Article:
Getting to the root of the ‘conspiracy industrial complex’

Distrust in profit-hungry institutions is key to America’s hiatus from reality.

September 12, 2023 6:01 am
(Illustration: Getty Images)

(Illustration: Getty Images)

“Societies develop social structures, or institutions, that persist because they play a part in helping society survive. If anything adverse happens to one of these institutions or parts, all other parts are affected and the system no longer functions properly.” – Diana Kendall, author of Sociology in Our Times

When humans organize into societies, the foundational cement upon which they build those societies is as strong as their shared conviction in what their societies should look like. Principles like “Every child should receive an education,” “Quality healthcare is a right,” and “Justice should be fairly meted out regardless of class,” are just a few ingredients mixed by mortar and pestle to produce the basis for American institutions and the society they help create.

Polls show that most Americans still share the same convictions about what their society should look like on issues such as healthcare, housing, labor relations, the economy, civil liberties, foreign policy, and education. However, the institutions created to build that society are failing.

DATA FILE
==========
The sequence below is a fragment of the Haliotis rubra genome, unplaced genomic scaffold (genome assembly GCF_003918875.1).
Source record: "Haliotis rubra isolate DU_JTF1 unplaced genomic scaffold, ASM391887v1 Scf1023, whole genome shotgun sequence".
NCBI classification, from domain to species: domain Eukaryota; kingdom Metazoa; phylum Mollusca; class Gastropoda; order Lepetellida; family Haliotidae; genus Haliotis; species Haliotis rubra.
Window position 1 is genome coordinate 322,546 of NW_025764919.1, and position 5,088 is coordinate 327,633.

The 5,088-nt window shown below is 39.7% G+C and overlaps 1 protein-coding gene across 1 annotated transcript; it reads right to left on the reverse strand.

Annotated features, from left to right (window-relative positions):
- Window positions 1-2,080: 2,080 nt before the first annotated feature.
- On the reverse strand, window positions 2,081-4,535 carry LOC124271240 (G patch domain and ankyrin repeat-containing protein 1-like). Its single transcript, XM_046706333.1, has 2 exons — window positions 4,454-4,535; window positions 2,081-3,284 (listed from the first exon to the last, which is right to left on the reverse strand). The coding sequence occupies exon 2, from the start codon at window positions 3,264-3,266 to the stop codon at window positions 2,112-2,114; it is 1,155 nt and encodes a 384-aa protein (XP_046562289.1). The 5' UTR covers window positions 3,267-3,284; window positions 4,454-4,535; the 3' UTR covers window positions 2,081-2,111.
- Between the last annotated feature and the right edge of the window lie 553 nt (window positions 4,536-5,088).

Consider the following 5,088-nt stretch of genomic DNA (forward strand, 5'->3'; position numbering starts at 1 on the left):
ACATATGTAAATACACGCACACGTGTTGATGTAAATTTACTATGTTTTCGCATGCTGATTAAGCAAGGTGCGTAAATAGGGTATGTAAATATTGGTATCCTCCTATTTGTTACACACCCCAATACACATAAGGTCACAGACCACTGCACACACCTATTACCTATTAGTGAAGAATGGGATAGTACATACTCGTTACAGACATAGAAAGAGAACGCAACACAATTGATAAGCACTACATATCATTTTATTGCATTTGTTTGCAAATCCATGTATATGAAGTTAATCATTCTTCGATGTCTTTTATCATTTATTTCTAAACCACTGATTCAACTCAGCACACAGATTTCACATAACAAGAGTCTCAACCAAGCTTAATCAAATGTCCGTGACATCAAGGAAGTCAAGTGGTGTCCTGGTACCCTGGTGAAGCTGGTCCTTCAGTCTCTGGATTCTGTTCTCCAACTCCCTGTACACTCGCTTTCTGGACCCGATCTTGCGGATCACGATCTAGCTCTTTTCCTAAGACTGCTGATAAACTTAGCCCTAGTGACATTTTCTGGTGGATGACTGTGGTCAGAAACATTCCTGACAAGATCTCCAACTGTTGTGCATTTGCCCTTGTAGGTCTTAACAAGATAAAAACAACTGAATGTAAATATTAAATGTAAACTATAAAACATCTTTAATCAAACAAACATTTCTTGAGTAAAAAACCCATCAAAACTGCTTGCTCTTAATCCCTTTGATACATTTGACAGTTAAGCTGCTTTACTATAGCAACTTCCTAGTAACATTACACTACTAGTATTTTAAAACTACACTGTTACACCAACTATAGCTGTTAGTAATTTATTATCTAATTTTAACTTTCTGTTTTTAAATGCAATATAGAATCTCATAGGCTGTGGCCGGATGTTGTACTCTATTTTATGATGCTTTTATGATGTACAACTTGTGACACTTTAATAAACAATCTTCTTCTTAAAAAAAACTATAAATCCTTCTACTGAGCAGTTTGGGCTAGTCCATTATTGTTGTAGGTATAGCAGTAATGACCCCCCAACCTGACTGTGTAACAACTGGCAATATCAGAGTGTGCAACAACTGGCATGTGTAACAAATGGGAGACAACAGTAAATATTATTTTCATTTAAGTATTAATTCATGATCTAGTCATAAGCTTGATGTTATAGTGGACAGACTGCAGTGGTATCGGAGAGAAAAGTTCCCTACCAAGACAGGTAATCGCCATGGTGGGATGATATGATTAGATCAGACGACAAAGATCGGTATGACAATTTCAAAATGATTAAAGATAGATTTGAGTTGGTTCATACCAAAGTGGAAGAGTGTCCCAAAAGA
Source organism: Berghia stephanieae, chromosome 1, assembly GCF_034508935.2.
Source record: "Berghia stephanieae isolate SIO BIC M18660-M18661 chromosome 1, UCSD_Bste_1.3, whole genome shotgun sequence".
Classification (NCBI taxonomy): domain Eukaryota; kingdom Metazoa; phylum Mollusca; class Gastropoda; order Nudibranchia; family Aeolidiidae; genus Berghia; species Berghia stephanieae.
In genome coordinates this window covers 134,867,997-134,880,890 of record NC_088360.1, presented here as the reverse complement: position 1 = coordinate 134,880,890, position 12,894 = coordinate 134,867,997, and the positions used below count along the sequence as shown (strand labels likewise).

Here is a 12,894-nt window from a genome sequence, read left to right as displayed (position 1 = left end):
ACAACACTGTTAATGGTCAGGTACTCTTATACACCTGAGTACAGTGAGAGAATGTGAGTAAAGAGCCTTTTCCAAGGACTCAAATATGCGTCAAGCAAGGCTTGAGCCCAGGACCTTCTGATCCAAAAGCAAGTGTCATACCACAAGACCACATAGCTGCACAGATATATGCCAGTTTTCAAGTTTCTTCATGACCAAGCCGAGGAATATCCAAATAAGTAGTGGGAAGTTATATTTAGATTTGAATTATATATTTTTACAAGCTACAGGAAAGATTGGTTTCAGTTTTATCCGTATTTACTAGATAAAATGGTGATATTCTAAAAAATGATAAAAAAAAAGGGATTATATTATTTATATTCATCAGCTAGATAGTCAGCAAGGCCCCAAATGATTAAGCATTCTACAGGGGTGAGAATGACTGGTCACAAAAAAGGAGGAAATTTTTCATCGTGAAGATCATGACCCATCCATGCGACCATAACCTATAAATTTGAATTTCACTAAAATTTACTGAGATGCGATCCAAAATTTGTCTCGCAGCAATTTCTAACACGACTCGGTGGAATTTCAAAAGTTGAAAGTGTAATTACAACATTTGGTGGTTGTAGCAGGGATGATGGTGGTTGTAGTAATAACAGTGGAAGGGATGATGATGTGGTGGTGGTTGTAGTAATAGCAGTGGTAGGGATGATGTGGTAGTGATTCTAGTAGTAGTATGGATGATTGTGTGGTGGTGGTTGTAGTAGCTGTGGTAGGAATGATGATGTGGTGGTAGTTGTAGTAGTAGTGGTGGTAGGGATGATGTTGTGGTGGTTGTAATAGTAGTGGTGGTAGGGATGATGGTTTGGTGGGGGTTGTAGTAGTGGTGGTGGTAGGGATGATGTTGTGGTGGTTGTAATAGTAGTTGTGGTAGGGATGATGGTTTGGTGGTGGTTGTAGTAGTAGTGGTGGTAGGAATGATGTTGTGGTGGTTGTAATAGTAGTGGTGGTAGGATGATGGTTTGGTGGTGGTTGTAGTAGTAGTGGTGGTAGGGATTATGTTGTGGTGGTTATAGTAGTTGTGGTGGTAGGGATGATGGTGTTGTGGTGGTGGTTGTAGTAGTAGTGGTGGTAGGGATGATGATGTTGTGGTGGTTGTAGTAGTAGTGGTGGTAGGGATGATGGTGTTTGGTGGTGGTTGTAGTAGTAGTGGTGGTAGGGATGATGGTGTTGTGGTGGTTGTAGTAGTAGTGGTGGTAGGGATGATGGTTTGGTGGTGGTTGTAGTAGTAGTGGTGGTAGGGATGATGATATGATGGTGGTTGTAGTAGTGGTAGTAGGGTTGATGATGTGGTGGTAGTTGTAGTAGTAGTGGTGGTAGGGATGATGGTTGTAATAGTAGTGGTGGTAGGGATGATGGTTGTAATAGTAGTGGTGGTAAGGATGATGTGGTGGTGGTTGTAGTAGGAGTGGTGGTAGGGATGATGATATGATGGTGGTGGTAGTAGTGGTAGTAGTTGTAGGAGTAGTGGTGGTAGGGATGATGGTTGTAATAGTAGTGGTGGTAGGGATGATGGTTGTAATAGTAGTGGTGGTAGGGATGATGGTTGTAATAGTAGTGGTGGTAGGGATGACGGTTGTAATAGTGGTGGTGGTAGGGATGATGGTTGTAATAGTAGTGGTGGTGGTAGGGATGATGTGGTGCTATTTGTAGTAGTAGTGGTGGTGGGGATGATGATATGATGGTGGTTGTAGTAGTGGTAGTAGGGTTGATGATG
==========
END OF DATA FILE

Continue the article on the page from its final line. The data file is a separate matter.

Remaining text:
Polls show Americans’ trust in institutions on a 43-year decline

According to a 2022 Gallup poll, Americans’ trust in institutions has never been lower, with significant declines in trust in 11 of 16 institutions tested. From 2021 to 2022, the percentage of Americans declaring they had a “great deal” of confidence in the public education system fell from 32% to 28%. 

Confidence in healthcare declined from 44% to 38%, and confidence in the justice system eroded from 20% to 14%. Trust in the presidency, the Supreme Court, and Congress declined by 15, 11, and 7 points, respectively.

From a wider historical lens, the percentage of Americans saying they had a great deal of trust in institutions declined from 48% in 1979 to 27% in 2022.

An invasion of profit incentives leads to distrust and disillusionment 

Americans rely on institutions to form the framework of their society. But to the degree that institutions shift from providing Americans with what they need to what the institutions think will make money, Americans will lose trust in them, disbelieve them, and seek other “credible sources” for information and support.

Just a few examples of institutions losing American support due in part to profit-seeking and corruption include:

  • Education: From 1981 to 2021, the cost of attending a four-year college skyrocketed from $11,840/year to $30,031/year, a 153% increase over 40 years. Soaring costs of public universities and fraud committed by private colleges landed Generation X and millennials in $1.77 trillion in debt, even as their degrees increasingly failed to provide the quality of life those same degrees secured for their Baby Boomer parents. After experiencing this, is it any surprise today’s Gen X and millennial parents distrust the educational system, thus giving rise to conspiracy theories about what’s “really being taught” in our schools and universities?